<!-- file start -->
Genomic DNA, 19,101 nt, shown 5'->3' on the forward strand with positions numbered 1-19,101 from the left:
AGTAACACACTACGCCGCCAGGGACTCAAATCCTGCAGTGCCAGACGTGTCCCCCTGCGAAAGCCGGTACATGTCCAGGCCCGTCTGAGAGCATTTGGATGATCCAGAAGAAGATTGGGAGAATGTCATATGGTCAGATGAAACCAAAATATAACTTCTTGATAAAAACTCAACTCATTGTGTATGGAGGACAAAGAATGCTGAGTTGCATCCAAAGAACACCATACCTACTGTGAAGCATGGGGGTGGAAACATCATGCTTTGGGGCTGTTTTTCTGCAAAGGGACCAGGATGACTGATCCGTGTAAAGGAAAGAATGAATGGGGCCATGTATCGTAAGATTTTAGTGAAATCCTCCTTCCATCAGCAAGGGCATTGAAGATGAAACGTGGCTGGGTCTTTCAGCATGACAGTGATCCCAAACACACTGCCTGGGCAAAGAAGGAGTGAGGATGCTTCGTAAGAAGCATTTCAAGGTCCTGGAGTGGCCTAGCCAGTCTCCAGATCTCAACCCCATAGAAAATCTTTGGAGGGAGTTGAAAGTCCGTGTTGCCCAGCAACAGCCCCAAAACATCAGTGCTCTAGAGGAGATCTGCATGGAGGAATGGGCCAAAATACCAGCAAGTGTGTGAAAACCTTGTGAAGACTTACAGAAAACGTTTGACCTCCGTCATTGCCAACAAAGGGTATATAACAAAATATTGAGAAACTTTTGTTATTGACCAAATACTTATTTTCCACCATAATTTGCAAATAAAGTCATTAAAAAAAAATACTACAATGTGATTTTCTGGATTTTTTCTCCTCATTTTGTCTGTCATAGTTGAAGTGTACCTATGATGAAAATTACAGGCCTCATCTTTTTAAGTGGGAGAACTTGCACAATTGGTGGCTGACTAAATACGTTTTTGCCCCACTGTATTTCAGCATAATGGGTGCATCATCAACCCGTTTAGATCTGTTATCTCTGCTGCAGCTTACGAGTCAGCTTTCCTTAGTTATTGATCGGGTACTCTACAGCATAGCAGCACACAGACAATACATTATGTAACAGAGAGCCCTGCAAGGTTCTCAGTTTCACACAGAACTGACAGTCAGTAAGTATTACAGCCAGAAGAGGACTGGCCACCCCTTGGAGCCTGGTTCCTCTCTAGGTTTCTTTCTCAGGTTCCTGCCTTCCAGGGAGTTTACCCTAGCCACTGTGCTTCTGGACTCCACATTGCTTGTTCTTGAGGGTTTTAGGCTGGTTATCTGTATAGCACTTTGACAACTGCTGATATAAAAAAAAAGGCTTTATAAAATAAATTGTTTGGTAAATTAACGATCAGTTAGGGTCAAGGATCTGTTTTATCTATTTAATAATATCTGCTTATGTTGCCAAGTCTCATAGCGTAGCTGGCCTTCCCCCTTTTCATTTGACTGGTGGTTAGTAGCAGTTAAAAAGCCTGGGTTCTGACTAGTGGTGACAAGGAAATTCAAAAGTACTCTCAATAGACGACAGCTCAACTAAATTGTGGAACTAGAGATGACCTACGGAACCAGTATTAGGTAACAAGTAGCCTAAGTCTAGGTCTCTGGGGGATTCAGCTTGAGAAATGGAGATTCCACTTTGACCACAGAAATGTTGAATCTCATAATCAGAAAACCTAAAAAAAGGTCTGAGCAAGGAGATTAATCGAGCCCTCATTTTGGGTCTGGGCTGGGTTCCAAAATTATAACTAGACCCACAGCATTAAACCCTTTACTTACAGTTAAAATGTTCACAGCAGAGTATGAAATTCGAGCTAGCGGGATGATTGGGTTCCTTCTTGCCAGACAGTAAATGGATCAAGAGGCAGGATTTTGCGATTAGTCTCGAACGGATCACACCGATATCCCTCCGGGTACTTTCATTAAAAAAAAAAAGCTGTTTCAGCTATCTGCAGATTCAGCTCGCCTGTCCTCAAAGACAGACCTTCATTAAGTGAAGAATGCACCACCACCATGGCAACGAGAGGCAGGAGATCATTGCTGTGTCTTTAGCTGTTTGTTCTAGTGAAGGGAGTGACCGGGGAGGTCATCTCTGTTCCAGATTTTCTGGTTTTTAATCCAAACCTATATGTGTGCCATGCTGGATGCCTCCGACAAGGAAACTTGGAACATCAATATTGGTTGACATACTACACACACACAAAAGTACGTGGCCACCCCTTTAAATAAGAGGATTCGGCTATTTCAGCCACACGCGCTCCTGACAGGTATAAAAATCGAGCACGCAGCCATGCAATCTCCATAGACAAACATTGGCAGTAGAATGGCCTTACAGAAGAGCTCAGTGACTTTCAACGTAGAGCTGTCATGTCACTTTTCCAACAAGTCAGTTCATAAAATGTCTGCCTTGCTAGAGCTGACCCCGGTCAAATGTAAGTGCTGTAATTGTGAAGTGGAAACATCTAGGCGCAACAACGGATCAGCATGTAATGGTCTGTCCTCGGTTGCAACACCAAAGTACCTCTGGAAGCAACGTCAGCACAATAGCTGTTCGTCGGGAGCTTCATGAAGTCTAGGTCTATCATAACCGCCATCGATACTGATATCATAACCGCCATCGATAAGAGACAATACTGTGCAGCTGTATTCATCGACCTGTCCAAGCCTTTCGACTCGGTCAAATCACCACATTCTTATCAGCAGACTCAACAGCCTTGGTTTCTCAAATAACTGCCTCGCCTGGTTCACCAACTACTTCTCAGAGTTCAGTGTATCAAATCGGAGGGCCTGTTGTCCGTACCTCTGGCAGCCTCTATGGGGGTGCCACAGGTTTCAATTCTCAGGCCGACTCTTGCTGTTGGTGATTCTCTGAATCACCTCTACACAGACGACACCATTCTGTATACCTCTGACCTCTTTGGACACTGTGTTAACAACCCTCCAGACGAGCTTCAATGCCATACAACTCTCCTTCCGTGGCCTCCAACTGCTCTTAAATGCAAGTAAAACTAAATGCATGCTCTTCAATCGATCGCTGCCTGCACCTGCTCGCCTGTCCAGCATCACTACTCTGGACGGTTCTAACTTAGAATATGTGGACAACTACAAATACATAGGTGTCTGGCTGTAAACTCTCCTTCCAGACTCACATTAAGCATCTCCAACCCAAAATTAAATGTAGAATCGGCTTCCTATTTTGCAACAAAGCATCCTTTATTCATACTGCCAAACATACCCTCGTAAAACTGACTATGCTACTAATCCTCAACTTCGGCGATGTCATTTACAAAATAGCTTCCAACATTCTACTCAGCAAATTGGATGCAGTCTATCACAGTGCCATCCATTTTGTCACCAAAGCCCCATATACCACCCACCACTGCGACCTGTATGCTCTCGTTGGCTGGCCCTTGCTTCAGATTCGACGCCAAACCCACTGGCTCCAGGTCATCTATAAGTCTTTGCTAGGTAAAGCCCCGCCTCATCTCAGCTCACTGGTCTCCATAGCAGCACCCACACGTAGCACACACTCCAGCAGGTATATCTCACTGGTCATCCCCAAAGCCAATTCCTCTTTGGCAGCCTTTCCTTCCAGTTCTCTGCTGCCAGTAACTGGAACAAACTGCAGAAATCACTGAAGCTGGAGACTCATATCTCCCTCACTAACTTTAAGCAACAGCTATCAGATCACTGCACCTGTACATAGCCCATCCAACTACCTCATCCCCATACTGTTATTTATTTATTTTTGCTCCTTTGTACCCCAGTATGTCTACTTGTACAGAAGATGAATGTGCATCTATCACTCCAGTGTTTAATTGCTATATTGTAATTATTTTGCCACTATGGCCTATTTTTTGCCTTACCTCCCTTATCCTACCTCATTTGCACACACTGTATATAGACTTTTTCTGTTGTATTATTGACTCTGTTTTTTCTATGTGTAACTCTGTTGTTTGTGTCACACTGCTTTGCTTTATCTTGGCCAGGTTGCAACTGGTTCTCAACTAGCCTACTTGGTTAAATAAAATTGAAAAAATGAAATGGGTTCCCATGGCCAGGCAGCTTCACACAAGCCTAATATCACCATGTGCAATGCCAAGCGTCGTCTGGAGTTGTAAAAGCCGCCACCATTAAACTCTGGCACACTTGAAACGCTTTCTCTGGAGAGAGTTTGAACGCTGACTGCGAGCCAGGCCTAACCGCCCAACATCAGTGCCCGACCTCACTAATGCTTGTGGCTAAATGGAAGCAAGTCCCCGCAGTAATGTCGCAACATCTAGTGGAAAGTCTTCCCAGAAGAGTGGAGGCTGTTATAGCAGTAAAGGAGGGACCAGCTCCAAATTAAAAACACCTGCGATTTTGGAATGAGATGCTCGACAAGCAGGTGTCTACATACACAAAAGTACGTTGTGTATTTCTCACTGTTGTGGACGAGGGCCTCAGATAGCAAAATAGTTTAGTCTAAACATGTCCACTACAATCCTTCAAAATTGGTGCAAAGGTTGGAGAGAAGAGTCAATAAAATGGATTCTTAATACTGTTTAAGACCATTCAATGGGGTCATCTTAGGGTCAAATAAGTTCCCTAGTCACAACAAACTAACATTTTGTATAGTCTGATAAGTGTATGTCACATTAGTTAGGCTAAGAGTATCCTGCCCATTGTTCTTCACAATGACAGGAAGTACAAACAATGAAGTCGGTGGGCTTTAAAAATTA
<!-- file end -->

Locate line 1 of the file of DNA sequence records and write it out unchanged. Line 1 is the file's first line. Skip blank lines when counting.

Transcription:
Genomic DNA, 19,101 nt, shown 5'->3' on the forward strand with positions numbered 1-19,101 from the left: